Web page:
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Apple unveils iMac2 – The Anglepoise Generation

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Updated Apple has unveiled the next generation iMac.

As expected, it's a flat panel design, but contrary to most predictions, the iMac now features G4 processors in all three new models.

Apple also added a 6lb midrange model to its notebook range. It's based on the iBook, but with a 14.1" screen and larger battery.

And it's making OS X the default operating system across all new models. [A typo in an earlier version of this article suggested that OS X itself is a free download from the Apple website. It isn't, and technical problems prevented us from fixing this sooner. Apologies]

The new iMac is a 15" flat panel unit that breaks with the integrated design of the original, although strictly speaking it's an all-in-one design. (All except the speakers, that is).

Instead, the LCD sprouts from a base unit less than a foot in diameter, and looks like an anglepoise lamp. Unlike the Cube, Apple has integrated the power supply into the computer.

The base is a hefty 20lb unit, with the ports (3 USB, 2 Firewire, Ethernet, modem, audio in/out, VGA out) inconveniently - for a "digital hub" - located furthest away from the user at the back of the unit.

We managed to rotate the base 90 degrees clockwise, and the monitor 90 degrees anti-clockwise to improve access, but it's not something you'd want to do too often. So some usability has been sacrificed in favour of aesthetics. Optimally, the Mac keyboard ought to have a FireWire port in addition to, or replacing, one of its USB ports.

However, what could have been a perilous and ungainly operation - balancing an LCD on a hinged stand - works beautifully.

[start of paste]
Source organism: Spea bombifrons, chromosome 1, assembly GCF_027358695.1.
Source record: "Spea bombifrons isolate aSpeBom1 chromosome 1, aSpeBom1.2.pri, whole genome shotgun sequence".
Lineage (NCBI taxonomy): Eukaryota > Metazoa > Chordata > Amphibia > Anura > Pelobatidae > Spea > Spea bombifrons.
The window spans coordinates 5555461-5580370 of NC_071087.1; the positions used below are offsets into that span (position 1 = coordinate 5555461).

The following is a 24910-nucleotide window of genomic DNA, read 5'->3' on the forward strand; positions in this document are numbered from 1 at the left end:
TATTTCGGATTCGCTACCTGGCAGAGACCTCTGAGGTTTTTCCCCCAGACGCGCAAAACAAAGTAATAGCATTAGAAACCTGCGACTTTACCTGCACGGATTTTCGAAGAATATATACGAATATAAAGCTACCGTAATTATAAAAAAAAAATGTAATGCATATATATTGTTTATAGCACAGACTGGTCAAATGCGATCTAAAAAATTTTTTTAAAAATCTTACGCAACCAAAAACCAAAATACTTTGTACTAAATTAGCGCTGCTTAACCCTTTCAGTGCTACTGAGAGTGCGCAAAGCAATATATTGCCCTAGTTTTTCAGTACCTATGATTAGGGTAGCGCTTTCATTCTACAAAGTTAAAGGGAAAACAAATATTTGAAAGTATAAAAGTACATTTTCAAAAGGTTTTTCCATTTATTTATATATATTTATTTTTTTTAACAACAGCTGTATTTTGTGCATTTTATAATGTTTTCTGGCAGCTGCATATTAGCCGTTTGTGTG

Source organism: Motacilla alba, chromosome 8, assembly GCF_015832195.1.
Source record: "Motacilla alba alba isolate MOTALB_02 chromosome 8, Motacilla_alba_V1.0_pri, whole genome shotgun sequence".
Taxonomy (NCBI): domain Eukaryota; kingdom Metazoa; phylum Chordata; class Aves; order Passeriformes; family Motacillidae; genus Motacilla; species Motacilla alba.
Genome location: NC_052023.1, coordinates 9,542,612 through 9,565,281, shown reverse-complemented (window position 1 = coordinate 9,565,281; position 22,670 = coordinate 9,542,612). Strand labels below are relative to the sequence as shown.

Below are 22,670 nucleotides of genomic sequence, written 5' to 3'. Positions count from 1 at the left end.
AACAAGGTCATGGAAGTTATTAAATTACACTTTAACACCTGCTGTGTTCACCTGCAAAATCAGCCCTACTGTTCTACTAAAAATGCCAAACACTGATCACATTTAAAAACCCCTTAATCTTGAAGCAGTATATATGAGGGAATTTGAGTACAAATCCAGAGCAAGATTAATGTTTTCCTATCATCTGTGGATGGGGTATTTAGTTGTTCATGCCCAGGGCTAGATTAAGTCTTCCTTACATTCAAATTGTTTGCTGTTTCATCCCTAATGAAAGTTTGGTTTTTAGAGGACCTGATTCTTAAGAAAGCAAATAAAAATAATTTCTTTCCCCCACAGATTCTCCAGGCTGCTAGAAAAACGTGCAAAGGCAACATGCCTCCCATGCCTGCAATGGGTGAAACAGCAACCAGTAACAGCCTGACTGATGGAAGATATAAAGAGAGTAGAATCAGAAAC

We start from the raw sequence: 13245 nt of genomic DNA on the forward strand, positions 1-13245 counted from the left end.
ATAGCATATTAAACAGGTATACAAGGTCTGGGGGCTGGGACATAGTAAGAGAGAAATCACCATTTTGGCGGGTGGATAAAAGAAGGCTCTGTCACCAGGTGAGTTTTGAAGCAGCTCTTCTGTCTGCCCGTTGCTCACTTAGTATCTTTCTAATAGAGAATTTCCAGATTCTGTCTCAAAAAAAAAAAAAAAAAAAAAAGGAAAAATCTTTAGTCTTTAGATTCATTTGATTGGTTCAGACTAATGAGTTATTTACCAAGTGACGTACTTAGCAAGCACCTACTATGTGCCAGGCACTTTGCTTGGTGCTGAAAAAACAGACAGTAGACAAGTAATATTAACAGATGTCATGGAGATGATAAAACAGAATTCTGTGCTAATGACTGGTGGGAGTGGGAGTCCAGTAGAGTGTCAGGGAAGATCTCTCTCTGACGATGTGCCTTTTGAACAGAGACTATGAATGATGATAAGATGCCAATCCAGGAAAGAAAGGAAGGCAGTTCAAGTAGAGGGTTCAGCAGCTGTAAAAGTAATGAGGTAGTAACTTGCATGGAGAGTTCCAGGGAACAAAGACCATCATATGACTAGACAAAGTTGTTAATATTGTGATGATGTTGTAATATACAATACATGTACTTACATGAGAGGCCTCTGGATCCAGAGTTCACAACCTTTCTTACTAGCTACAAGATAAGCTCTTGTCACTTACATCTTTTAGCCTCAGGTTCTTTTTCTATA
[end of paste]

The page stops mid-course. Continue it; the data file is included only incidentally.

Expansion is limited to an Airport card, like the current iMacs the new models have a built-in antenna, and there's a free slot for one stick of PC100 memory. You'll need to undo four screws at the base, however.

As for noise, the new iMac does have a fan to cool the G4 and the NVidia GeForce 2MX graphics card. We're told that the design goal was to ensure the fan is no noisier than the hard disk, and Apple tells us the noise emission is a reasonable 25 decibels.

Two new models use the 700MHz G4, a 128MB memory/40 GB HD/ CD-RW model at $1,299 and a 256/40 GB/DVD combo drive model at $1,499. A $1,799 high end model is specced at 256MB/60GB/Superdrive. All flavours of optical drives are tray rather than slot loading. More detailed specs can be found here.

And it's the high-end that will ship first, by the end of the month, promised Jobs. The mid-range follows at the end of February and the low-end in March.

Apple had given the Canadian edition of Time magazine a sneak preview of the new iMac, hours ahead of its unveiling at MacWorld Expo in San Francisco this morning.

As it promised investors a year ago, Apple isn't following the PC box-shifters into a price war. And as we suspected, the original iMac will still be available as a $799 model. Apple's core education market is keenly price-sensitive. (Apple introduced a lower-cost model aimed at schools after a mere $50 rise in the last update to the iMac line). ®

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